AIVC - Air Infiltration and Ventilation Centre

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air change rate

Infiltration: Just ACH 50 Divided by 20?

This Home Energy classic, originally printed in 1986, explains a simple way to take one air infiltration measurement and determine a home's average air infiltration rate.

Carbon dioxide concentrations and minimum air change rates in a high-rise office building.

The carbon dioxide concentration patterns in a large, high-rise, office building in Ottawa were examined experimentally using an automated data acquisition system. Daily C02 concentration profiles throughout the building and air change rates, using SF6 as a tracer gas, were measured at minimum outdoor air supply rates during much of a heating season.

Measurements of air change and energy loss with large open outer doors.

The paper describes measurements made on large doors - 10 to 20 m2 in 2 buildings in Narvik. The air change was measured with the tracer gas (SFg). The method of constant concentration or decaying concentration of the tracer gas was used. The dosing, measuring and calculation of the air change was made with a Briiel & Kjaer gas analyser type 1302 and computer. Use of the decaying method was best with short opening times. The opening of the door in 5 to 7 minutes gives an air exchange of 500 m³ to 1300 m³ or an air change from 0.2 to 1.0.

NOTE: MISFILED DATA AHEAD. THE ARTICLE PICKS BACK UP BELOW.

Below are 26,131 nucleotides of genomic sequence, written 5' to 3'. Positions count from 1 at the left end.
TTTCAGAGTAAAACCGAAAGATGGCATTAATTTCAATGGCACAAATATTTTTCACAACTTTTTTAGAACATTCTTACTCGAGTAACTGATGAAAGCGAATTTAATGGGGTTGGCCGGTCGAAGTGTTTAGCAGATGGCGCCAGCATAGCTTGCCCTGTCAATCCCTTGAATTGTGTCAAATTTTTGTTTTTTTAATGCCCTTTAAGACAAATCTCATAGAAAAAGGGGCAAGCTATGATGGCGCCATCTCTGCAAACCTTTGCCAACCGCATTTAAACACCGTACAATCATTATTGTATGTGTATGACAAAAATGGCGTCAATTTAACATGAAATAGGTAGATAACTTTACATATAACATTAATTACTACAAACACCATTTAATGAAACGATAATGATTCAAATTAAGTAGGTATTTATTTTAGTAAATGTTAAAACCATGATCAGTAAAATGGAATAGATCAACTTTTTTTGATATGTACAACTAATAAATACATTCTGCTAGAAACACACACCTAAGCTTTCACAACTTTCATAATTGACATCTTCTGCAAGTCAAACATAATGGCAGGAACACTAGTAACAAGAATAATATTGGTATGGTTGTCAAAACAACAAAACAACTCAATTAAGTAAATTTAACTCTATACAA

The Influence of Indoor Tobacco Smoking on Energy Demand for Ventilation.

The number of smokers differs mainly with age, sex, education, profession, and cultural background. The change in habits from the 2nd World War till today in form of increasing number of female smokers and decreasing number of male smokers is significant. The smoking of tobacco causes pollutants in the form of volatile organic compounds, particles, and carbon monoxide. Many of the pollutants are carcinogenic. In some cases the concentration of specific tobacco smoke related pollutants in room air may be higher than the maximum allowable concentration.

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